- Nigerian government approves 2.2% increase in VAT
- Zainab Ahmed, Nigeria's Finance Minister, says the decision will be communicated to the National Assembly for consideration.
- Business Insider SSA looks at how the new VAT regime will affect you
The Nigerian government has approved an increase in Value Added Tax (VAT) rate from 5% to 7.2% to expand fiscal revenue in the country.
Zainab Ahmed, Nigeria's Finance Minister, Budget & National Planning stated this at the end of the weekly Federal Executive Council (FEC) on Wednesday, September 11th.
“This is important because the federal government only retains 15% of the VAT, 85% is actually for the states and local government and the state need additional revenue to be able to meet the obligations of the minimum wage.
“This process involves extensive consultations that need to be made across the country at various levels and also it will involve the review of the VAT Act. So, it is not going to be implemented immediately until the Act is reviewed,” the Minister said.
Ahmed said the decision will be communicated to the National Assembly for consideration alongside the 2020 Appropriation Bill.
In Nigeria, Value Added Tax (VAT) is payable on goods and services consumed by any person, whether government agencies, business organisation or individuals.
According to the Value Added Tax Act Cap V1 LFN 2004 (as amended), some of the items excluded from VAT include medical and pharmaceutical raw materials and products, basic food items, baby products, commercial vehicles and spare parts, fertiliser, diplomatic goods and others.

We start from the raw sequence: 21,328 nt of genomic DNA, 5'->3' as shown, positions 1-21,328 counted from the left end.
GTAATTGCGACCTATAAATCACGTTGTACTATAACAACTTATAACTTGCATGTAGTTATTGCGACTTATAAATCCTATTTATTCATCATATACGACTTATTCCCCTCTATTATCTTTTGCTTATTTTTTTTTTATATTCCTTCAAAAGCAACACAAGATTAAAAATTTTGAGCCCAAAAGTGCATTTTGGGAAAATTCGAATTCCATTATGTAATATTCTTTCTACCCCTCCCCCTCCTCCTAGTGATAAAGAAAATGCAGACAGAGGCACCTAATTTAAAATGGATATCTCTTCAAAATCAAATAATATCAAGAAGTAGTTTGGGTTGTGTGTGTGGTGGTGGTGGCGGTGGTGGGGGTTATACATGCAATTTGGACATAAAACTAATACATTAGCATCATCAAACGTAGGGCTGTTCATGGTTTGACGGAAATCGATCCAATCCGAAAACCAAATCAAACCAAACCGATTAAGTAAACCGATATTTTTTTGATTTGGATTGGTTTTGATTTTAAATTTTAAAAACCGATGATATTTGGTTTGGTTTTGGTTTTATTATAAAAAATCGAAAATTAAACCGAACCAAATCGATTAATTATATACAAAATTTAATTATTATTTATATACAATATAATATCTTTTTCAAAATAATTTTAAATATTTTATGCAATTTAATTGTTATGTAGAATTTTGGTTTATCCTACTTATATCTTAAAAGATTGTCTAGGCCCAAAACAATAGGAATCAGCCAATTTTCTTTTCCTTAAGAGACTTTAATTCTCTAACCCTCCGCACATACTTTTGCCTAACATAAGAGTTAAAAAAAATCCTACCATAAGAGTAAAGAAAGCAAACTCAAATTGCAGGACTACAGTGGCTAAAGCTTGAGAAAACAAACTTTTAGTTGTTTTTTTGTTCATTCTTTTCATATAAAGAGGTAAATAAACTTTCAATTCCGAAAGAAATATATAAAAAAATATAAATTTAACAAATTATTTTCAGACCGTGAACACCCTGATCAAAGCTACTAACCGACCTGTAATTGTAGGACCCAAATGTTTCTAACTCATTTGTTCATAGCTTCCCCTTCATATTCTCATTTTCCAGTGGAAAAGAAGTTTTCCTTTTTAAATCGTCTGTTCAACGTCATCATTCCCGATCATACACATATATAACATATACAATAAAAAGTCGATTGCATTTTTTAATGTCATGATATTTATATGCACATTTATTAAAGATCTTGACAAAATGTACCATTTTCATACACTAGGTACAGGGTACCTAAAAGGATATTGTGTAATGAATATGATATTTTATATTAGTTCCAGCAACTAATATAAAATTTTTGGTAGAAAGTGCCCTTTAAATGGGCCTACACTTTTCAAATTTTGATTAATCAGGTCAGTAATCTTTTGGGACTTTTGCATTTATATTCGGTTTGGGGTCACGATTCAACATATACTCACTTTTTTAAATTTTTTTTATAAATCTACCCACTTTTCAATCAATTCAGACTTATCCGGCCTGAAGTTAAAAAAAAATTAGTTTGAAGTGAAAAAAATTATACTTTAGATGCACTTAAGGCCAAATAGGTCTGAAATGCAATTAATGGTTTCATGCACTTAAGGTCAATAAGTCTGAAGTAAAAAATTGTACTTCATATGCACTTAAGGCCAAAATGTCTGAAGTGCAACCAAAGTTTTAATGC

Here's how the new VAT regime will affect you
- This will have a large effect on the price of goods and services not included in the VAT exception list. This, in turn, affects Nigeria’s inflation rate.
- VAT helps to expand government's revenue and take care of certain infrastructure and economic development programmes, if utilised effectively.
- It will hurt workers – if take-home pay remains constant. This will affect the purchasing power and impoverished person’s income, mostly the poor.
- It will affect market operations, mostly the formal sector, an increase will discourage consumption (People will tend to buy fewer items to save cost). This will hurt businesses and affect employees.
Robert Omotunde, Head, Investment Research at Afrinvest, said the country should do more at VAT collections instead of raising the VAT rate.
“Nigerian economy is consumption-driven and as at 2018, 73% of Nigeria's GDP was made up of consumption expenditure.
"If government tax this at 5% VAT, Nigeria should have earned N4.7 trillion in VAT but the country got N1.2 trillion instead, he said during a radio programme on Thursday.
International organisations such as the World Bank and IMF have consistently advised Nigeria to expand its tax net and channel the funds to developmental projects and budget funding.
In its last report, Moody's Investors Service said the Nigerian economy will continue to expose to shocks because the government has been unable to expand its tax net and non-oil revenue base.